A couple of rock birthdays today: Iggy Pop turns 63 (!) and Robert Smith of the Cure, 51.
The continued existence of the man born James Osterberg as a living, breathing organism on planet Earth—along with those of his contemporaries Lou Reed and Keith Richards—must be considered something of a miracle. Consider this passage from Marc Spitz’s Bowie describing Iggy’s state in 1976:
Iggy Pop resurfaced again once the White Light tour rolled back into Los Angeles. Since being dropped from MainMan, Iggy had sunk even further. He was arrested for shoplifting, sleeping in a garage, and trying to write songs with James Williamson but mostly in a drug haze.
“Iggy was in such bad odor with the rest of L.A. that most of the dealers refused to let him into their apartments,” Nick Kent writes in his classic anthology The Dark Stuff. “He’d made such a mess of his life during the two years he’d been based in L.A. that everyone had him written off as nothing more than a washed up loser….”
When he began to vomit fluid of unrecognizable origin and indescribable color, and with the police threatening to prosecute him for vagrancy, he finally committed himself to the Neuropsychiatric Institute in L.A.
Knox of Pixels at an Exhibition fame (an excellent site devoted to iPhone photography—check it out sometime) recently pointed me to the blog Dangerous Minds, which in turn pointed me to a couple of recent news items involving the Beatles.
One concerned Ringo’s response to the Vatican’s recent decision that the Beatles were OK after all:
The Vatican offered its latest peace offering to The Beatles in its recent issue of L’Osservatore Romano, its official newspaper, on Monday.
“It’s true they took drugs, lived life to excess because of their success, even said they were bigger than Jesus and put out mysterious messages that were possibly even satanic,” the newspaper said.
But, “what would pop music have been like without The Beatles?” it reasoned, describing the band’s music as “beautiful.”
I am learning a lot from Tom Lutz’s Doing Nothing: A History of Loafers, Loungers, Slackers, and Bums in America. For instance, not being much of a fan of Jethro Tull the band, I never knew that Jethro Tull the person was (says Wikipedia)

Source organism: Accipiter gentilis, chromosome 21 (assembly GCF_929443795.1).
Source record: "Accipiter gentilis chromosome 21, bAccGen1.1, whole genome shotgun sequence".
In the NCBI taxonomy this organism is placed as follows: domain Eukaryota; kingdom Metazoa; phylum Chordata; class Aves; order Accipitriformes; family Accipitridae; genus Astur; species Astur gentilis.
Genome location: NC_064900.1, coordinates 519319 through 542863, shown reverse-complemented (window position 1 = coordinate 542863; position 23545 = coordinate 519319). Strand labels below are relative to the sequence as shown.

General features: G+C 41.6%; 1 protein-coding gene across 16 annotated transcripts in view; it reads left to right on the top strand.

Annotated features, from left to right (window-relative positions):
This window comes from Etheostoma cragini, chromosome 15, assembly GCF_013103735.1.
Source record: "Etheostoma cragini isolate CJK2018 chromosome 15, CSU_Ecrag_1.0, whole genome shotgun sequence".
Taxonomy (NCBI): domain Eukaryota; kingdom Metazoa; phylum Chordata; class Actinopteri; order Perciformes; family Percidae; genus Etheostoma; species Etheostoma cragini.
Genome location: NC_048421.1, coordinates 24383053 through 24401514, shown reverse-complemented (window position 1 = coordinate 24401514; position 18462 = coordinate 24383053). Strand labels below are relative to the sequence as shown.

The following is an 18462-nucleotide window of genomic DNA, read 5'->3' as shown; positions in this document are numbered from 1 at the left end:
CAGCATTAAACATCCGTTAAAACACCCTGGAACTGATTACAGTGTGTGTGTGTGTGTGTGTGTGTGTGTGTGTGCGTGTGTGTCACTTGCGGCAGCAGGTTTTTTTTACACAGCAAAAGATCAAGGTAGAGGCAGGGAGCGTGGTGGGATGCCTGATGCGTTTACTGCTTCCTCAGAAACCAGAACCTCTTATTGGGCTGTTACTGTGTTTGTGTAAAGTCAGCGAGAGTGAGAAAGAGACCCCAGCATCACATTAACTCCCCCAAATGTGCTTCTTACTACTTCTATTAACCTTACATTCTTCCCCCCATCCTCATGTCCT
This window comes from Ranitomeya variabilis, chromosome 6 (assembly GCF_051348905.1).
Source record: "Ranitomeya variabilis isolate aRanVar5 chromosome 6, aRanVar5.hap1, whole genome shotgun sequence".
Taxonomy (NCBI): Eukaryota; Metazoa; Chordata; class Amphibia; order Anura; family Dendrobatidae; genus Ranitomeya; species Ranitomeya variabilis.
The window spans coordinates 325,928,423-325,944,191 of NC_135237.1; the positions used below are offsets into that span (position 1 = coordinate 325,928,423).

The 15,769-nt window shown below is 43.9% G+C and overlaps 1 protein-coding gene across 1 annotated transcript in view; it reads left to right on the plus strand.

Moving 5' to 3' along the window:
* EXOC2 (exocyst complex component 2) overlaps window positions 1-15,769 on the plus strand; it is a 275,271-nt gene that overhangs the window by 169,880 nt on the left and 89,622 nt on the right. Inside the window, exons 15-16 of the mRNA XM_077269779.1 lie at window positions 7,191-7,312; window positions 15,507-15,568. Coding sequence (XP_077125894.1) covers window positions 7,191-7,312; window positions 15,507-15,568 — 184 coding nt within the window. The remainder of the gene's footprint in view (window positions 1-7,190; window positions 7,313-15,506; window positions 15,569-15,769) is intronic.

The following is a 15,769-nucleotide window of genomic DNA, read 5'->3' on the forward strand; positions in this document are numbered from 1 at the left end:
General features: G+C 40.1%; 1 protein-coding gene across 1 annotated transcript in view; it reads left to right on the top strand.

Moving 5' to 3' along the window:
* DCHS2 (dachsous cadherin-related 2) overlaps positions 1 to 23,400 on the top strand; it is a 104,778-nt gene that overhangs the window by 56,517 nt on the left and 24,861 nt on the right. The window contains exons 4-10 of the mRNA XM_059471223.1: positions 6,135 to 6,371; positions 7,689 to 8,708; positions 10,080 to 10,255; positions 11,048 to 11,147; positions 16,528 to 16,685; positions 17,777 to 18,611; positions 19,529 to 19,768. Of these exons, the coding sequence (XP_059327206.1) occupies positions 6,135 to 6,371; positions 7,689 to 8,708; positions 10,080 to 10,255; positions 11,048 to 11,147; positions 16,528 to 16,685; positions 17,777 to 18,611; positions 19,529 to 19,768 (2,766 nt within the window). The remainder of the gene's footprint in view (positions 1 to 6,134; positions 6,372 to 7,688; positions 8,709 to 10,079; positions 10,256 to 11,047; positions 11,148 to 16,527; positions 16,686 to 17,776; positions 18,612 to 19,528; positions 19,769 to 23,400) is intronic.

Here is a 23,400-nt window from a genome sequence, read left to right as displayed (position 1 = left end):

an English agricultural pioneer who helped bring about the British Agricultural Revolution
or that (this is Lutz now):
Tull’s seed drill, first introduced in 1701, not only improved the germination rate and thus harvest yields but also inaugurated a long line of machine inventions and improvements.
These inventions and improvements, by enabling larger amounts of food to be grown by a smaller percentage of the population, had a great deal to do with the creation of slack as we know it today. There’s very little romance in a farmboy who sleeps late and fails to get his crops in; considerably more in the kind of urban idler who hangs around cafes writing poetry, or more likely talking about writing poetry.
The whole concept of the literature of slackerdom is an interesting one. The purest literary creations of the slothful cannot be found in any library or bookstore; they remained in the heads of their creators, who of course were too lazy to write them down. Therefore, what we do have by way of a written record is by definition compromised. Lutz writes quite a bit about Samuel (Dr.) Johnson, who in 1758 began a series of essays titled The Idler that sing the praises of indolence: (more…)
After I finished the Bowie book, next in line was a book that’s been sitting on my shelf, but that I have been too lazy to actually read, for a couple years now: Tom Lutz’s Doing Nothing: A History of Loafers, Loungers, Slackers, and Bums in America. A subject near and dear to my heart; these are my people, as you know, but I had no idea we had such a rich literature and history. Consider:
“Slack”1 has been around since Old English variants, as a physical property of objects like ropes. And in the seventeenth century “slacken” became a common way to denote a relaxation of activity. By the nineteenth century, a “slack” could mean a slowing or a lull in business. But 1898 is the earliest instance of “slacker” in anything like its modern sense — in the OED, when it began to replace some earlier epithets for people not pulling their loads…. (more…)
Responding to my plea for comments, The Old Man writes:
Maybe you should post something on politics, religion, or sex, or maybe all 3 – that should get things going!
And you know I rarely write about controversial-type topics, partly because there’s already so much of that stuff on the Web, and partly because I abhor conflict. But I have to admit, this latest scandal involving the Pope and his minions has me thinking controversial thoughts — like, maybe it’s time for the Catholic Church to call it a day.
Frankly I just don’t see what purpose the Church serves in the modern world. (Or any organized religion for that matter…but let’s stay focused; I don’t have all day.) That’s assuming it ever did have one; authoritarianism and spirituality have always seemed like a strange mix to me, and while no doubt sincere Catholics and Catholic charities have done a lot of good in the world, in historical context the Church looks more like an instrument of control than a positive force. (more…)